The powerful sedative Diprivan was found in Michael Jackson's home, a law enforcement official said Friday as the city planned for a massive crowd at the singer's memorial service.
Diprivan is an anesthetic widely used in operating rooms to induce unconsciousness. Also known as Propofol, it's given intravenously and is very unusual to have in a private home. The law enforcement official spoke on condition of anonymity because the person was not authorized to speak about the matter. A Los Angeles Police spokesman, Lt. John Romero, declined to discuss the case. "It's an ongoing investigation," he said. The cause of Jackson's death has not been determined. Autopsy results are not expected for several weeks.
At the downtown Staples Center, where Jackson's memorial will be held Tuesday morning, Assistant Police Chief Earl Paysinger said anywhere from 250,000 to 700,000 people could try to reach the arena, even though only 17,500 tickets will be available. City Councilwoman Jan Perry urged people to stay home and watch the memorial on TV. There will not be a funeral procession through the city.
Tickets to Jackson's memorial service will be free. They can be obtained by registering at Staplescenter.com. There will be 11,000 tickets for seats inside Staples Center and 6,500 for seats in the adjacent Nokia Theatre, where fans can watch a simulcast. On Saturday night, 8,750 names will be randomly selected to receive two tickets each.
No details about the memorial service itself were released. Jackson was known to have suffered from severe insomnia. In the weeks before his death, Cherilyn Lee, a registered nurse who was working with the singer, said Jackson pleaded for Diprivan amid the stress of preparing for a massive series of comeback concerts. Lee said she repeatedly rejected his demands because the drug was unsafe.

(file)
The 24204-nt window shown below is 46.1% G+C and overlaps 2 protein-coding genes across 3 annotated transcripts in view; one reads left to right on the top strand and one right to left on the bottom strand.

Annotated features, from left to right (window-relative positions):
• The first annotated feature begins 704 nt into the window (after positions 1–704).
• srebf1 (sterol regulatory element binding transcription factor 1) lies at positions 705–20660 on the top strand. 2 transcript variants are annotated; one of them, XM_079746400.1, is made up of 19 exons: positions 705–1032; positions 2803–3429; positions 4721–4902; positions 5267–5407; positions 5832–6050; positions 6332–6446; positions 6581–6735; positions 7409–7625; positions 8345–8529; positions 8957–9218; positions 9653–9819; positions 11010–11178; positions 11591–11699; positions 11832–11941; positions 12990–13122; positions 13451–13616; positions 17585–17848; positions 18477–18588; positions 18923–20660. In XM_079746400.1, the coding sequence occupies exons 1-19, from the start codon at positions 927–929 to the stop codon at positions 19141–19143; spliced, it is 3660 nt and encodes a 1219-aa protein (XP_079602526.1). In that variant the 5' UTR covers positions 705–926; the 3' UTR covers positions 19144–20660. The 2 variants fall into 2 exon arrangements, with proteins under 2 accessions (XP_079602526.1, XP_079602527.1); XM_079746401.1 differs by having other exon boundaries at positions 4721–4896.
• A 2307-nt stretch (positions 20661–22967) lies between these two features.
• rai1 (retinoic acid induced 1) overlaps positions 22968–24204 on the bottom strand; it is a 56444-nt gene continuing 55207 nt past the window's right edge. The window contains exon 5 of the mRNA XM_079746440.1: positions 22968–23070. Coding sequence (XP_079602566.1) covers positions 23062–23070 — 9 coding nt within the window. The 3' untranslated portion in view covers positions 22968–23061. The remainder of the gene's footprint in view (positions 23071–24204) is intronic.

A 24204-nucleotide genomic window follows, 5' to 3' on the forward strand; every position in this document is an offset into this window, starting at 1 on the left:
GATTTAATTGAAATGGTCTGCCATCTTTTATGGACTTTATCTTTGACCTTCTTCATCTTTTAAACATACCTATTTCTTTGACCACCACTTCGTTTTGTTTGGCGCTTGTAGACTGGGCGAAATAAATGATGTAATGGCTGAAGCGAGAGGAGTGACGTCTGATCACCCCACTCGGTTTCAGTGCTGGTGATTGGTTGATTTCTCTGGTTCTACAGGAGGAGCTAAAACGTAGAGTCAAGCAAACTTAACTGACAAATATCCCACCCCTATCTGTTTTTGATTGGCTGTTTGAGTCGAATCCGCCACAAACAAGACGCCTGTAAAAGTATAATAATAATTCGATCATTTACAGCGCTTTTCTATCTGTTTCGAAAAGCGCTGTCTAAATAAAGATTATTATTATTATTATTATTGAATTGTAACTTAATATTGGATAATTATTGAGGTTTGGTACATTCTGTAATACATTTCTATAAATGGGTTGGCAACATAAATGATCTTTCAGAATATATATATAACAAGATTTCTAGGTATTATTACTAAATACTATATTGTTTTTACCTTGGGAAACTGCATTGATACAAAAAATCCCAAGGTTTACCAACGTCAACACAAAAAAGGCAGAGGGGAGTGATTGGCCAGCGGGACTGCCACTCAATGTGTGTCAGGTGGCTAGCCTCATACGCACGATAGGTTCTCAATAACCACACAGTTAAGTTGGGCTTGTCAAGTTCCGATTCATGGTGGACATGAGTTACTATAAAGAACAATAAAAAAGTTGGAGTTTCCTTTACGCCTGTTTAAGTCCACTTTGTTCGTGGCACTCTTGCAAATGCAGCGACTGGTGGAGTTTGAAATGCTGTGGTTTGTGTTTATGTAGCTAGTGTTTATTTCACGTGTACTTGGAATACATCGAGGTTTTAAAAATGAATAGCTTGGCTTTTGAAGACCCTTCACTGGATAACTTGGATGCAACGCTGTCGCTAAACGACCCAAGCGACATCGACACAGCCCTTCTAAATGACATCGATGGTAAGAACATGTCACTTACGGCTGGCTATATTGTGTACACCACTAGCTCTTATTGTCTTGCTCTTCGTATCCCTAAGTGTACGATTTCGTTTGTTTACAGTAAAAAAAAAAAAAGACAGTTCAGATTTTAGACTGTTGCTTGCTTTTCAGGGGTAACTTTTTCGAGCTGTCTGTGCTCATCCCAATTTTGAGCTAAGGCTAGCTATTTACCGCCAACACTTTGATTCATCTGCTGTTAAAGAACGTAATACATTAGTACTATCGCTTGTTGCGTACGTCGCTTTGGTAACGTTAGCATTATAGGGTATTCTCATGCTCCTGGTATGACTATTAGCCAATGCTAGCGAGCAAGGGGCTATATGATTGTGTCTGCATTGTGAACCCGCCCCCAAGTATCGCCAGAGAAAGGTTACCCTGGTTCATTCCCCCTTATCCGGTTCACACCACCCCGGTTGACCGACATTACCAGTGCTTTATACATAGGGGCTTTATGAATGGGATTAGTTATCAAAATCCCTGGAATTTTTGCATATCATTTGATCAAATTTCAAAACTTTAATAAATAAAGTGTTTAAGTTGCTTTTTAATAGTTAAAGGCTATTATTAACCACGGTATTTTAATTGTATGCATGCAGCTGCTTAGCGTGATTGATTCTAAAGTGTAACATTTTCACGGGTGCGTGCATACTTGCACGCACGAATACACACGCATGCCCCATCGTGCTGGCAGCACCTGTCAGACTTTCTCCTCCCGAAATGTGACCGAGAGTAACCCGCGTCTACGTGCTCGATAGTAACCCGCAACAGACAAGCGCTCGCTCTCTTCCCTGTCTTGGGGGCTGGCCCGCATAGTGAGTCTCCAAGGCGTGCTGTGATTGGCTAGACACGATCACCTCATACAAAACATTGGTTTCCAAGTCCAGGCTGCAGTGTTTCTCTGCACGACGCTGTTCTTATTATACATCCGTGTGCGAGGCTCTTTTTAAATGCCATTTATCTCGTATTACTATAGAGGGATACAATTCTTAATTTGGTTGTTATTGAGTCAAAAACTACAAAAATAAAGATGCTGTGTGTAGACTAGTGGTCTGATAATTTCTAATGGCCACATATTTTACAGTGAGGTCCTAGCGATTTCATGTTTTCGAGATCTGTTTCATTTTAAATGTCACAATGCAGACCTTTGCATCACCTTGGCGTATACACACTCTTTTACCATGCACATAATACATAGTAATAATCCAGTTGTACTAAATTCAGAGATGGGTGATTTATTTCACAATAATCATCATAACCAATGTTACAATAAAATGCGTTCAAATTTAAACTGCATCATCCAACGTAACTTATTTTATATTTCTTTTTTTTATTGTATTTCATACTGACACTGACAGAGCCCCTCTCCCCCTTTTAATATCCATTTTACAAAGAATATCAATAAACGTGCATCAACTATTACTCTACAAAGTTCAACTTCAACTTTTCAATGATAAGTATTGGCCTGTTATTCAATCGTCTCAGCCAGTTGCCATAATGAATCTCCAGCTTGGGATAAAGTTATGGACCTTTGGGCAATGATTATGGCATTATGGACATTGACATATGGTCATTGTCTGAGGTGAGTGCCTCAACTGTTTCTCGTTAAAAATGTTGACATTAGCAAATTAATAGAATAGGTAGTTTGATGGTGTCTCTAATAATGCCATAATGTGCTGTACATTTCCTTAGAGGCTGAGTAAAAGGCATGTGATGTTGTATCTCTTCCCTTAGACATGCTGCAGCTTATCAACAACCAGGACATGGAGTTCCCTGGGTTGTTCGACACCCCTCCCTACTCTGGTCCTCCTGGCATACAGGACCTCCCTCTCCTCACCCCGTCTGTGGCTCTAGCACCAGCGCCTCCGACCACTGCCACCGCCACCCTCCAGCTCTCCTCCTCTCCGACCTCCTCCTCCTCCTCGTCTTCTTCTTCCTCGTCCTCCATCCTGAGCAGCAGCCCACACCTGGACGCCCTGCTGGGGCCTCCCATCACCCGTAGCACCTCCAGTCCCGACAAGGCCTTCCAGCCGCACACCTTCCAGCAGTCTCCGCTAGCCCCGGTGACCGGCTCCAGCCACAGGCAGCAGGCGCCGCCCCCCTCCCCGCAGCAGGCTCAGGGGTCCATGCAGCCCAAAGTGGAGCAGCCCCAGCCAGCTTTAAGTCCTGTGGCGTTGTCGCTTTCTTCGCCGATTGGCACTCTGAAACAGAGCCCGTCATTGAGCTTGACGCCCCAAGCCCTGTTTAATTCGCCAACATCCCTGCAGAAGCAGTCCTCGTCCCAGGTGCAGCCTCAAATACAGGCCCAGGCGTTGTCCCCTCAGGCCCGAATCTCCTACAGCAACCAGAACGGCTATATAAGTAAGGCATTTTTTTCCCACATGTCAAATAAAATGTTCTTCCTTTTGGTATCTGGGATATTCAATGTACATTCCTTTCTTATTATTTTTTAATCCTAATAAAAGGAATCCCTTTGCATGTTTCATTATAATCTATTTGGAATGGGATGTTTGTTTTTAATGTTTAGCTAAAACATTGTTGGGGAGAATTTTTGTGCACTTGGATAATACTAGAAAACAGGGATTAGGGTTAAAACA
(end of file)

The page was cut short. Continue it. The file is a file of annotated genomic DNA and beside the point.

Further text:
Told Friday that Diprivan had been found at Jackson's house, she said, "I did everything I could to warn him against it." Jackson had trouble sleeping as far back as 1989, said one of his former publicists, Rob Goldstone, who spent a month on the road with Jackson during the "Bad" tour.
"He had very bad nightmares, he found it very difficult to sleep," Goldstone said.
Diprivan, which has a milky appearance, is sometimes nicknamed "milk of amnesia." Last fall, doctors from the Mayo Clinic warned at a conference that in rare cases, Diprivan can trigger an irreversible chain of events leading to heart dysfunction and death. They said three patients receiving Diprivan to treat severe seizures had suffered cardiac arrest, and two died. The doctors said the clinic stopped using Diprivan to treat such patients because of the danger.
The drug's manufacturer, AstraZeneca PLC, warns that patients using Diprivan should be continuously monitored, and in a tiny number of cases patients using it have suffered cardiac arrest, although it was not clear the drug was to blame.
Authorities are investigating allegations that the 50-year-old Jackson had been consuming painkillers, sedatives and antidepressants. Any criminal charges would depend on whether Jackson had been overly prescribed medications, given drugs inappropriate for his needs, or if doctors knowingly prescribed Jackson medications under an assumed name.
Edward Chernoff, an attorney for Jackson's doctor, Dr. Conrad Murray, said Friday through a spokeswoman that he had agreed with investigators not to comment until information is released through official channels. Murray was in Jackson's rented mansion when the singer went into cardiac arrest in his bedroom on June 25. Murray has spoken to police and authorities say he is not a suspect. In an earlier interview, Chernoff said Murray never gave or prescribed Jackson the painkillers Demerol or OxyContin, and denied reports suggesting that the doctor gave the pop star drugs that contributed to his death.
Chernoff would not discuss what drugs the doctor administered to Jackson, but said they would have been prescribed in response to a specific complaint.